Dear Lisnen. Over the long weekend, I spent time with my immediate and extended family for thanksgiving. I dread the family holidays because it always feels like no one cares about me, and I am alone and lonely in what is supposed to be a joyous event. It’s so difficult to hear everyone. I find everybody in my family to be opinionated. They accused me of faking my hearing loss when I am trying my best under the circumstances. After dinner, I decided to leave to another room to be myself in quiet. My in-laws told me that I am not social enough. I’m damned if I do, and I’m damned if I don’t. All I just want is for everyone to understand me and help me out a bit more. Is that too much to ask? AnnoyedByFamily
No, it is not too much to ask. The holidays are about being together with our families. Many of us are too busy with our lives that it takes a holiday to get us to stop and reconnect with people that are important to us, like our family and friends. But holidays can also mean a sense of dread for some people, including those who don’t have a good relationship or mutual respect happening within their family. It appears that your family did not rise to the moment where you could have all bonded during the holiday.
It is no secret that having a hearing loss can change the dynamic between our family and ourselves. When you are born into a hearing family with many years of multigenerational hearing people, and you are the only deaf and hard of hearing person, you get subconsciously labeled as the outcast of our family because you don’t reflect the identity or behavior of the group. I can relate. I have grown up with a hearing loss, and still, to this day, family members treat me like I have the perfect hearing. I still have to repeat and continue to request for my needs despite the situation. At times, it may look like my hearing aids are just a fashion accessory that I just happen to be wearing every day.
It’s one of the annoying things about being the only hearing loss person in the family.
It makes no sense that your family thinks that other people enjoy pretending to have a difficult time and can’t understand what they say. No one goes through the effort of pretending to ignore when they make an effort to ask for help. Sure, I am sure that some of us played that I-can’t-hear-you, as a way to avoid annoying people or give them the cold shoulder. Let’s be honest. We’re guilty of pulling that trick sometimes. But this is not what you meant. However, in their eyes, they think that you don’t care about them. They saw this as a reflection of them how they are not measuring up. At the same time, this is exactly what you were feeling the same too. The stories you have told about each other are a vicious cycle that keeps happening where you are all thinking the same thing about each other.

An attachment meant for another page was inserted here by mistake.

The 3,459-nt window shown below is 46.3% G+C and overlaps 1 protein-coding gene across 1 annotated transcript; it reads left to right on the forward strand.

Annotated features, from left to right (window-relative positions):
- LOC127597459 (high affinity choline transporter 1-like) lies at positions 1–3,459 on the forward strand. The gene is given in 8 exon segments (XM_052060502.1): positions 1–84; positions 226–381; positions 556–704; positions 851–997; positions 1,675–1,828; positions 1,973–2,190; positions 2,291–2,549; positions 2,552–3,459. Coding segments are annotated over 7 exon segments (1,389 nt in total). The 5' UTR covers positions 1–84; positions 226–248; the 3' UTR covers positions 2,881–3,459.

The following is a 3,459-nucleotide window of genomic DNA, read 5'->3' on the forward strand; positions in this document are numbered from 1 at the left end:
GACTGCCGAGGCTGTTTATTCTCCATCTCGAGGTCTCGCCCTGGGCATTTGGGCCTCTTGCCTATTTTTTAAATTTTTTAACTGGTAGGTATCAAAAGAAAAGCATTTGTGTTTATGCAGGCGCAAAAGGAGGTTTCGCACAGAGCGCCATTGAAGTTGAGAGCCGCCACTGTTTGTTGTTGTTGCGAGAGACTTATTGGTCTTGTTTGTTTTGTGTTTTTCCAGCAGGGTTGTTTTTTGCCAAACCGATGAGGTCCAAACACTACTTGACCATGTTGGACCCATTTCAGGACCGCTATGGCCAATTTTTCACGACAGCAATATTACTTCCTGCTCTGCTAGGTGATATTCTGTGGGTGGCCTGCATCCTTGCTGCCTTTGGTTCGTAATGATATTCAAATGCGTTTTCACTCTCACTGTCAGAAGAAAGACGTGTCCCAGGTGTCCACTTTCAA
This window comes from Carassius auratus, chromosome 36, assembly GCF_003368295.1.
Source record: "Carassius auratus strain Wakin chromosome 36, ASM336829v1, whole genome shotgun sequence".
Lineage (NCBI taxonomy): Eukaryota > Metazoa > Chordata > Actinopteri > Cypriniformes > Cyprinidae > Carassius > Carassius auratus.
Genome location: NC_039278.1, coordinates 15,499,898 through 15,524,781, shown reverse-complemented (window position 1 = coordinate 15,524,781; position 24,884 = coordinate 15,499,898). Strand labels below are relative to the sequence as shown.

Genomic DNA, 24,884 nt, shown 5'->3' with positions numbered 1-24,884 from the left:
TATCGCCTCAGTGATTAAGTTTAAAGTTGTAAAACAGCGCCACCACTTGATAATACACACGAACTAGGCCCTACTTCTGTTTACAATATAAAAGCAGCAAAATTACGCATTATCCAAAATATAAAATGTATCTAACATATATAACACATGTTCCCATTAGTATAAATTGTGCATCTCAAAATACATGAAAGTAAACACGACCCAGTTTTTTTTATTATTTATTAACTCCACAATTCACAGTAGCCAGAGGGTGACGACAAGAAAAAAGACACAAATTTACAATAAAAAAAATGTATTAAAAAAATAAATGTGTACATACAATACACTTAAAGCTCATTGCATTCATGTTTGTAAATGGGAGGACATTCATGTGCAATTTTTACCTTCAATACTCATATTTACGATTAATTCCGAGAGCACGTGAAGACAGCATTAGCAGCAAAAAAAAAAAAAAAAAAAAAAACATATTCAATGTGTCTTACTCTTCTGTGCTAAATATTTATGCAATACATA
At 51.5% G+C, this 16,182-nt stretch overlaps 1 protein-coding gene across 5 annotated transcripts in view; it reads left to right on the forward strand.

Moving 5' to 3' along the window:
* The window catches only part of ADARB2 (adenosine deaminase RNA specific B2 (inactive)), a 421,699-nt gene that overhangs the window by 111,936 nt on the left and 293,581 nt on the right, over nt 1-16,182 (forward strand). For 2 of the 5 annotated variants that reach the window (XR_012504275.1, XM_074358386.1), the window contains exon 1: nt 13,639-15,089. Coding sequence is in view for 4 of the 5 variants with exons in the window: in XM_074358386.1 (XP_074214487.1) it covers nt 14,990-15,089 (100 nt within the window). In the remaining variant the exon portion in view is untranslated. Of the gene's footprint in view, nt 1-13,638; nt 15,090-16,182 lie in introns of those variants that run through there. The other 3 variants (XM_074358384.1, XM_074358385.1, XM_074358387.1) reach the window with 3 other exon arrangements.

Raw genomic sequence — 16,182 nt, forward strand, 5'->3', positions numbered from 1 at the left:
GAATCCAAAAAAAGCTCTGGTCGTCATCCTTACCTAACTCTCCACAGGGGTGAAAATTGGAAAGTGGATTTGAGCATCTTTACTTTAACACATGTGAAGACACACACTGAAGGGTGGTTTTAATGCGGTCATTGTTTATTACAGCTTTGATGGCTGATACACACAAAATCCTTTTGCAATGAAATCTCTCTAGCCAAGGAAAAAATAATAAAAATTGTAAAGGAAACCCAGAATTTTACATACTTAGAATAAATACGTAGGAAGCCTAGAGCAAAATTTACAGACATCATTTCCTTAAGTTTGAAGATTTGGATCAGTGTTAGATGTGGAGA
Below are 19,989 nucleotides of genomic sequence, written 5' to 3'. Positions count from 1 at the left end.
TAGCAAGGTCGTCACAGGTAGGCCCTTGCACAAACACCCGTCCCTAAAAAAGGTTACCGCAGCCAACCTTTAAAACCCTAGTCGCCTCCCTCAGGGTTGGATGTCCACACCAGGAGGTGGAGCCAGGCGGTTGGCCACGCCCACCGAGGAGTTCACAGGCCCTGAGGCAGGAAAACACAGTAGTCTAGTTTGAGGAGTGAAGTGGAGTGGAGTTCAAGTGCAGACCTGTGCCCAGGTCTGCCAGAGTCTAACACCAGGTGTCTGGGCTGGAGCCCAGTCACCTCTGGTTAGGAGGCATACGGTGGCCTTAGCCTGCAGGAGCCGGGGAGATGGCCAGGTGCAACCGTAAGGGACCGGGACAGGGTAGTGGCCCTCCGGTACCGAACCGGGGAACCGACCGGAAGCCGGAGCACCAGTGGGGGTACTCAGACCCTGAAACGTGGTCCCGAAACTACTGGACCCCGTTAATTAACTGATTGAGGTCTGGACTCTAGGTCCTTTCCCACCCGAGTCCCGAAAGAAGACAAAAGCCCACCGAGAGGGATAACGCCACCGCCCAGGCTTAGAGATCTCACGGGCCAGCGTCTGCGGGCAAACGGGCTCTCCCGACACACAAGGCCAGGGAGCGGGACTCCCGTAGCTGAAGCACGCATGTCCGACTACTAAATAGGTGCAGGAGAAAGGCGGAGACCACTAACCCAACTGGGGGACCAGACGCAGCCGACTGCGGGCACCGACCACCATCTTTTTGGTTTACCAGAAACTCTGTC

The thing about hearing loss is that you never quite understand the day-to-day experience until you have it. Know hearing people will know what sound sounds like with our artificially sounding hearing aids or cochlear implant. No hearing person will know what it feels like when words appear as mumble-jumble, and not concrete words are coming from the speaker’s mouth no matter how hard you try to listen. No hearing person will understand the difficulty it takes our brain to make sense promptly after someone says something. It takes a while to process what we heard. Your family can’t understand.
They only can respond to perception and what they think you are experiencing. Your family’s perception of their experience with you is not meeting your reality. You want to let them know your truth instead of them telling you what the truth is. That means you need to speak up. Don’t allow for how things are, be the reason you are hurting and sad.
I know many people who think that just because you have a hearing aid or cochlear implant, you have 100% hearing. There is clear evidence that your family has not realized or understood your hearing loss. It is up to you to help educate them on what you are experiencing, typically during family gatherings.
Let them know what you are hearing and ask for everyone to try a new approach. Give your family a heads up on how you’ll respond if things don’t change. Like how it’s easier to sit in quiet rather than pretending to hear and engage. Set new rules for engagement for how you want to be able to listen to others. Is it only one person talking at the table? Your best solution now is to advocate for yourself and your needs. Reassure your family that you are making an effort to engage with them and interact with them all the time you are together, but they have to meet halfway through.
Also, find your champion. It could be a spouse, sibling, or cousin who gets it and is on your side. Confined in them about your situation and ask for their help. Allow them to participate in the discussion or set as an example of what you like moving forward.
We often forget that families, like all of us, are not perfect. They are humans, and for whatever reasons for their behavior, we take it so personally that we forget that we all make mistakes. We all behave in ways that are not what we want to see. It has nothing to do with a lack of love and respect for you.
If you have any questions to help navigate life with hearing loss, and you would like my advice and as a friend, let me help. Send me an email at firstname.lastname@example.org.
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